Many people are living with peritonitis simply because they do not know what it is. Periodontitis can be easily dedicated and treated by understanding and identifying the early signs.

The tissues around your teeth are called the periodontium and comprise the cementum, periodontal ligament, and alveolar bone. Cementum is a thin layer of mineralized tissue that covers the roots of your teeth; periodontal ligament is a soft tissue that acts as a shock absorber between your tooth and jaw bone; and alveolar bone is a special type of jaw bone that supports your teeth.

These tissues play an essential role in the day-to-day function of your teeth and mouth, by resisting and dissipating forces created during normal oral function, such as chewing and grinding, from causing pain and discomfort.

Two of the most common diseases that affect these tissues are gingivitis and periodontitis.


Periodontitis is an inflammatory condition which causes irreversible destruction of the supporting structures around your teeth. Left untreated, the damage can be so severe that your teeth end up falling out or need to be removed by a dentist. Around 25% of the population has moderate to severe forms of the disease, whilst around half of all people will experience some periodontal destruction in their lifetime.

Periodontitis is always preceded by gingivitis , although only about half of people with gingivitis develop periodontitis. Whilst gingivitis involves inflammation of your gums, periodontitis is a much more complex interaction between your immune system and the bacteria in your mouth. Put simply, the bacteria stimulates your body’s immune system to attack the supporting structures around your teeth.

This results in the formation of gingival pockets around your teeth, as the bone shrinks away faster than your gums. Left unchecked, the gingival pockets and bone loss can be so severe that your teeth become painful and need to be removed.


In addition to the signs and symptoms of gingivitis there are a number of indicators that might indicate you have periodontitis, including:

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Teeth that look long

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Showing the join between the white enamel on your crown and the yellow dentine of your root

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Tooth sensitivity

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Food getting caught between your teeth

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Bad smells from your gums and mouth

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Loose teeth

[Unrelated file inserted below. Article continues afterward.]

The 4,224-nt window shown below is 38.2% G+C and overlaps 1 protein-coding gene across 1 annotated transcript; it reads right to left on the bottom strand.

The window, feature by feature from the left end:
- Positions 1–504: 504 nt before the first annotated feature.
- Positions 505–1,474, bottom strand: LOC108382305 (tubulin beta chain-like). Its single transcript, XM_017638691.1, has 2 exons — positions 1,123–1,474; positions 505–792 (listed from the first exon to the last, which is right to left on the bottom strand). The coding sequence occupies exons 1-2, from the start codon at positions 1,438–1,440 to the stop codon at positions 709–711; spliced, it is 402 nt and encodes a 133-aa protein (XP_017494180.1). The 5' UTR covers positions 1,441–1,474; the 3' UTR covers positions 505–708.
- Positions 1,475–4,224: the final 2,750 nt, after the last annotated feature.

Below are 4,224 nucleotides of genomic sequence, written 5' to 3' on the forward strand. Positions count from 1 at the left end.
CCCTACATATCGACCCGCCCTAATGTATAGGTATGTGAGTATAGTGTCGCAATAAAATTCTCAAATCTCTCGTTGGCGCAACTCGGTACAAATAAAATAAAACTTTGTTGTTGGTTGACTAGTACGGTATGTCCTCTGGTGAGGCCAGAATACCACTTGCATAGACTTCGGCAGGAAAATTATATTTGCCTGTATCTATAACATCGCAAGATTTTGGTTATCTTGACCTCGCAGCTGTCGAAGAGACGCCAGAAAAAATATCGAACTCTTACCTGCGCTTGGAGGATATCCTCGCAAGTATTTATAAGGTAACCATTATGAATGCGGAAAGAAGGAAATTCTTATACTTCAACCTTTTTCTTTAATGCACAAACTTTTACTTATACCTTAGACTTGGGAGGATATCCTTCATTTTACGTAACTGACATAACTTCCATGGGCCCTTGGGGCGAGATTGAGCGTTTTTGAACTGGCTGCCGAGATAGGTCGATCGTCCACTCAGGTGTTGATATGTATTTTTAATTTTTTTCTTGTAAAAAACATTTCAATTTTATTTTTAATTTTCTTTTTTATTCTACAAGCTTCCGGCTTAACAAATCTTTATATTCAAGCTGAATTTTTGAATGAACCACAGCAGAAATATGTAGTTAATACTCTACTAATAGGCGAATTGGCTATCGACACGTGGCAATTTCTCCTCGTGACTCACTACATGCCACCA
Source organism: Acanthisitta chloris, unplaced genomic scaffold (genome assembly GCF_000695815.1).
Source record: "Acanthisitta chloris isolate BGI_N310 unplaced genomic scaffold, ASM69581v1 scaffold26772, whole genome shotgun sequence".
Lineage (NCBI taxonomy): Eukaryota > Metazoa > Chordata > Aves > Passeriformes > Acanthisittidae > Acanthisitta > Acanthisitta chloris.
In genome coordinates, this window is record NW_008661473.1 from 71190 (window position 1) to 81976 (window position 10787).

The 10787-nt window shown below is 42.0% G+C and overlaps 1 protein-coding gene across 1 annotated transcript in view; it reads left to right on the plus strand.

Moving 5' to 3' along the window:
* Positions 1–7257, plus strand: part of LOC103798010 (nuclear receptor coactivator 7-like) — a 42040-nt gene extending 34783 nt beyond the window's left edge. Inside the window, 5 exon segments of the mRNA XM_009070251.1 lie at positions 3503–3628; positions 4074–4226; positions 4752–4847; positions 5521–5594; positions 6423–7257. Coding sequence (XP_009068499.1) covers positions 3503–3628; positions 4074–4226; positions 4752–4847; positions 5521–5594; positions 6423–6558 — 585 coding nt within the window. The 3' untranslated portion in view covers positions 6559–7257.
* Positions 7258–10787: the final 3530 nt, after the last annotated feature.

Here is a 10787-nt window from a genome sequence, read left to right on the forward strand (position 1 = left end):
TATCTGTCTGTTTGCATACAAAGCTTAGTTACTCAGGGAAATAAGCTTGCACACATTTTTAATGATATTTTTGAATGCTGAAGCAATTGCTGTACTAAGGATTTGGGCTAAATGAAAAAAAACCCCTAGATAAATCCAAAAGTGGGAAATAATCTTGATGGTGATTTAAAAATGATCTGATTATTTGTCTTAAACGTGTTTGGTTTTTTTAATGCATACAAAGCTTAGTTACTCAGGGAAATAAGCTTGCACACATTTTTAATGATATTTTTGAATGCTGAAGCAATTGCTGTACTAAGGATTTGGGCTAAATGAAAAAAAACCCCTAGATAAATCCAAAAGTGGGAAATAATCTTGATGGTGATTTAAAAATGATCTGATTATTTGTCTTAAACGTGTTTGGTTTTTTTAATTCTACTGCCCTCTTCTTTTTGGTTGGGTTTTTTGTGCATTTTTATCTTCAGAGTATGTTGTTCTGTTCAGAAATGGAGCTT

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You’ve noticed big changes to your bite

Gingivitis is a prerequisite for periodontitis. That is, the release of bacterial toxins from the dental biofilm (plaque) is required to stimulate your immune system to produce an inflammatory response. However, a number of factors can interfere with this response and result in destruction of the toot supporting structures, including:

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Cardiovascular Disease

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Genetic Predisposition


The first stage of periodontitis treatment aims to slow or stop progression of the disease. Treatment includes:

This includes removal of the dental calculus and biofilm from your tooth roots, in a process known as tooth debridement.

This includes the use of specialised hand and electrical instruments to remove the bacteria, calculus and biofilm off the root surfaces, resulting in a clean tooth to allow your gums to heal tight.

This treatment aims to reduce the bacterial load around your teeth.


Your dental professional will discuss your medical health with you, and possibly your medical practitioners, to ensure any medical conditions are controlled as best as possible. This will help your immune system be in the best possible condition to respond to any oral bacteria. This includes assessments for diabetes, smoking cessation or reduction, and general dental care.

To prevent biofilm build-up and maintain your oral health, it is important to clean your teeth and gums twice daily. Electric toothbrushes are recommended over manual toothbrushes because it improves access to those hard-to-reach teeth and surfaces in the back of your mouth.

Dental floss or interdental brushes should be used to clean in between your teeth, where your toothbrush bristles can’t reach. We recommend fluoridated or sensitive type toothpastes to help harden and protect your teeth. Short-term (a couple of weeks) use of mouthwashes might be recommended to reduce your gingivitis.

Occasionally we might also recommend other adjunctive products for your oral health.


Regularly having your oral health checked is important to maintain a healthy mouth. Your dental professional will recommend a maintenance and review program tailored to your needs.

The treatment for periodontitis may also include some advanced surgical procedures. These include:

Access surgery: some teeth and areas of your mouth are extremely difficult to reach. Occasionally, we may need to lift the gums away from your teeth to make it easier to remove the bacteria. During this process there may be some removal of disease gum and bone from around your teeth, to make healing and oral hygiene easier after the procedure.

Regenerative surgery: In some cases, we may attempt to try and regrow the periodontium around a tooth or teeth. The aim is to provide more support for the teeth, better resistance to ongoing dental disease and improve access for oral hygiene.


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